Christine Delphy (born 1941) is a French sociologist, feminist, writer and theorist. She was a co-founder of the review Nouvelles questions féministes (New Feminist Issues) with Simone de Beauvoir in 1977.
Delphy studied sociology at the University of Paris and the University of California, Berkeley. She worked in 1965 for the Washington Urban League then began working for Centre National de Recherche Scientifique (CNRS) in Paris in 1966. After May 1968 events, Christine Delphy took part in the women's liberation movement (Mouvement de Libération des Femmes called MLF) and was one of the few women who brought flowers to the "wife of the unknown soldier" in August 1970. It was the first action of the MLF that received attention in the medias. Delphy is openly lesbian. She was a member of the Gouines rouges ("Red Lesbian").
Delphy's works are mostly about feminism and class-struggle issues. She created Material feminism, which is not just socialist feminism but applies a materialist approach to gender relations. For Karl Marx class is a position in the mode of production; for Delphy gender is also a position in the mode of production (domestic labour). So the main enemy of women is not capitalism but patriarchy. The sex comes after the gender (hierarchy) and is used to legitimate the domination.
Christine Delphy had a big influence on Monique Wittig, who had a big influence on Judith Butler. But Judith Butler de-emphasizes materialist analysis. For her, women are principally a cultural construction. Christine Delphy writes that this 'cultural turn' has dismissed the very real oppression of women.
Against Essentialism and the so-called "French Feminism"
Delphy challenges the biological essentialist view of gender and fights against essentialism, even when it comes from the women's movement. She also fights against what she called "the invention of 'french Feminism'": Most French feminists are against essentialism and very few support what was called "French Feminism" in the United States. For Delphy, the American invention of "French Feminism" had a political purpose: the acceptance of essentialism among Anglo-American feminists (it was expected they would think, If French women think this way, we have to respect/accept this.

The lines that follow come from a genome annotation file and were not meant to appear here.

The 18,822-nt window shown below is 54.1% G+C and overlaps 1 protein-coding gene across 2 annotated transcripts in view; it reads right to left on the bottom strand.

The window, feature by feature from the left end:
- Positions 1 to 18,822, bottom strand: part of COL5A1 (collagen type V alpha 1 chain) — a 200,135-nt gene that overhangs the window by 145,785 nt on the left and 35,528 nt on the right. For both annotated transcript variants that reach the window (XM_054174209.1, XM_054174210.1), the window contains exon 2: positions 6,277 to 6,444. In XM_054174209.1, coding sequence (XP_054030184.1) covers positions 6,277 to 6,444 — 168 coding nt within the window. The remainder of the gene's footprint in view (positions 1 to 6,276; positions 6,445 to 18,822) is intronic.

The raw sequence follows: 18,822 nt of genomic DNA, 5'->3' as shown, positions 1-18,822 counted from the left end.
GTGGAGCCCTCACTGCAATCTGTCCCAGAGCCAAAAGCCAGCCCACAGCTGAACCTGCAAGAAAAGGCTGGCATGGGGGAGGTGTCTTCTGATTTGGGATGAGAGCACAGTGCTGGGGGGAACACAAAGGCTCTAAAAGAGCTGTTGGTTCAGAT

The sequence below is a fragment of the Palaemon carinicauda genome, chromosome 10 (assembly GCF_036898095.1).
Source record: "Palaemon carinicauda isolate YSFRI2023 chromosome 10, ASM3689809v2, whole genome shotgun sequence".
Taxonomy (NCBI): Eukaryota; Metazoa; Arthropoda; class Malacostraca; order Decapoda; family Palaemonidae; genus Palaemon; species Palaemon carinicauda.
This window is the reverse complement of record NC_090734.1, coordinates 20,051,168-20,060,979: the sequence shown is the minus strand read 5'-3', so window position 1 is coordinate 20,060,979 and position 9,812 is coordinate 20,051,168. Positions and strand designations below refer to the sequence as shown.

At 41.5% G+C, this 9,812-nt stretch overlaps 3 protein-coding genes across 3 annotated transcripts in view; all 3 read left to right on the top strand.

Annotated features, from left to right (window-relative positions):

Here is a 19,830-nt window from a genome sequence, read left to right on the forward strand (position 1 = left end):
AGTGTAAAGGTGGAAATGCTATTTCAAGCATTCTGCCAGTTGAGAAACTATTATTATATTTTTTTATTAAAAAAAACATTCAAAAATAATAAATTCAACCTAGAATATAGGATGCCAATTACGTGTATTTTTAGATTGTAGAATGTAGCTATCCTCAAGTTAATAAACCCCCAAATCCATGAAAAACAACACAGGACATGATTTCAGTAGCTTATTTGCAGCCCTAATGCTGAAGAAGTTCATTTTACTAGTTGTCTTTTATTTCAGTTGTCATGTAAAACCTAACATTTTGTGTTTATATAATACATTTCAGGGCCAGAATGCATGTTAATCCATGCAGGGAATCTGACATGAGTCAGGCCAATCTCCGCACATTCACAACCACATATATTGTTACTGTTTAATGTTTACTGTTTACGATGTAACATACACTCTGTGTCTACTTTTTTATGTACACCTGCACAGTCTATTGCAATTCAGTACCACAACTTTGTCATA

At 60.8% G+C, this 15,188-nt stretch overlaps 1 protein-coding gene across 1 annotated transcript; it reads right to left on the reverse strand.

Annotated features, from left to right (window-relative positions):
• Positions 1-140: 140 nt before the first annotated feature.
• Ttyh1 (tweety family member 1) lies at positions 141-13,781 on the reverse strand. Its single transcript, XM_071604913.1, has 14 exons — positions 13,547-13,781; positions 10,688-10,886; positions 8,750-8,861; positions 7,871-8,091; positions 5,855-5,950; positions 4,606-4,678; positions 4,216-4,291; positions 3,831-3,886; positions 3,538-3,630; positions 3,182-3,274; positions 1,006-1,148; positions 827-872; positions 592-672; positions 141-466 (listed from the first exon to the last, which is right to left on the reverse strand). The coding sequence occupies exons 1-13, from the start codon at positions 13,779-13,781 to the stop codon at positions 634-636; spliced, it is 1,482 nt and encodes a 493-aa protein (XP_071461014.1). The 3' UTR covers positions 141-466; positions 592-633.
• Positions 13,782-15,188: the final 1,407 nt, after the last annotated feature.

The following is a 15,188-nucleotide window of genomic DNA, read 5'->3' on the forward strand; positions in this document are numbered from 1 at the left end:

All these ideas are elaborated in many articles from the 1970s, 1980s and 1990s in "Questions féministes" and "Nouvelles questions féministes" and were published in the following books: L'Ennemi principal, tome 1 : L'Économie politique du patriarcat (1997) and L'Ennemi principal, tome 2 : Penser le genre (2001).
- L’Ennemi principal (The Main Enemy, 1970)
- Close to Home (1984)
- L’Ennemi principal 1, Économie politique du patriarcat, Syllepse, "Nouvelles Questions féministes", 1998.
- L’Ennemi principal 2, Penser le genre, Syllepse, "Nouvelles Questions féministes", 2001.
- Avec Sylvie Chaperon (dir.), Le Cinquantenaire du Deuxième Sexe, Syllepse, 2002.
- Classer, dominer, Qui sont les "autres" ?, La Fabrique, 2008, ISBN 2-913372-82-1.
- Ann Comire and Deborah Klezmer, ed. (2007). Dictionary of Women Worldwide: 25,000 Women through the Ages. Waterford CT: Yorkin.→Delphy, Christine.
- Christine Delphy, speedylook.com
- Christine Delphy, answers.com
- Françoise Picq, Liberation des femmes, les années mouvement, 1990
- Stevi Jackson, Christine Delphy, Sage Publications Ltd, 1996, p. 190 ISBN 0-8039-8869-9
- Abigail Gregory, Ursula Tidd, Women in Contemporary France, Berg Publishers, 2000, p. 178 
- See "L'énemi principal (The Main Enemy)" in Christine Delphy, L'Ennemi principal, tome 1 : L'Économie politique du patriarcat (1997)
- Christine Delphy, L'Ennemi principal, tome 2 : Penser le genre (2001)
- Christine Delphy et Sylvie Chaperon, Cinquantenaire du deuxième sexe : Colloque international Simone de Beauvoir (2001)
- See "Protofeminism and antifeminism" in Christine Delphy, L'Ennemi principal, tome 1 : L'Économie politique du patriarcat (1997)
- See "L'invention du 'French Feminism': une démarche essentielle", in Christine Delphy, L'Ennemi principal, tome 2 : Penser le genre (2001)